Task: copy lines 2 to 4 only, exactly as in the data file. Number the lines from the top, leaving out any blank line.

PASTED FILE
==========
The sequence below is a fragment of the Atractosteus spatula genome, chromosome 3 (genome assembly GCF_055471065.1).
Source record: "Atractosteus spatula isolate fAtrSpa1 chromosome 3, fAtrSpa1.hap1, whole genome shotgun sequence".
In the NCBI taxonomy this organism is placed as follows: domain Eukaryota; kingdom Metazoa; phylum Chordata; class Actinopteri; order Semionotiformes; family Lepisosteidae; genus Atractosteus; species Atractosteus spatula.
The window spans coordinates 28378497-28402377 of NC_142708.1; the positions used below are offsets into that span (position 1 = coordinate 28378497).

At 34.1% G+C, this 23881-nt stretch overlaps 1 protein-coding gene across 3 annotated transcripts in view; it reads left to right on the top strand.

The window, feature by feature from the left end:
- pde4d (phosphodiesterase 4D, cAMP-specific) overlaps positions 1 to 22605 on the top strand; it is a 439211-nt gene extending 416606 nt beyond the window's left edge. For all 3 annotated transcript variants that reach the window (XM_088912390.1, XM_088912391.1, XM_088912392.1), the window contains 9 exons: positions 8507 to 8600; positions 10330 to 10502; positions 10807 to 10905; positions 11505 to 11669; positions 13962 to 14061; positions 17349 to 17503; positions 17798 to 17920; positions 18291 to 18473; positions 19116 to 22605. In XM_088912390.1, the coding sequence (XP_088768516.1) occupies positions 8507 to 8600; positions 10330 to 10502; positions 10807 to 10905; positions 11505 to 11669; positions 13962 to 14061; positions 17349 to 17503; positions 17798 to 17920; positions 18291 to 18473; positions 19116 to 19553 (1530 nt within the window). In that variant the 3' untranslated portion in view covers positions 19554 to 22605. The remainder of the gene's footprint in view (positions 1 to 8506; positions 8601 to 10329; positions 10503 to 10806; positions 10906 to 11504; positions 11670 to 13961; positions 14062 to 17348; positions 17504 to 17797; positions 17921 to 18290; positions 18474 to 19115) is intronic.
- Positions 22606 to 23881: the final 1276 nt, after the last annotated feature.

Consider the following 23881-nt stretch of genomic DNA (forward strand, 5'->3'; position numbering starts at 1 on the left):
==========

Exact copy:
Source record: "Atractosteus spatula isolate fAtrSpa1 chromosome 3, fAtrSpa1.hap1, whole genome shotgun sequence".
In the NCBI taxonomy this organism is placed as follows: domain Eukaryota; kingdom Metazoa; phylum Chordata; class Actinopteri; order Semionotiformes; family Lepisosteidae; genus Atractosteus; species Atractosteus spatula.
The window spans coordinates 28378497-28402377 of NC_142708.1; the positions used below are offsets into that span (position 1 = coordinate 28378497).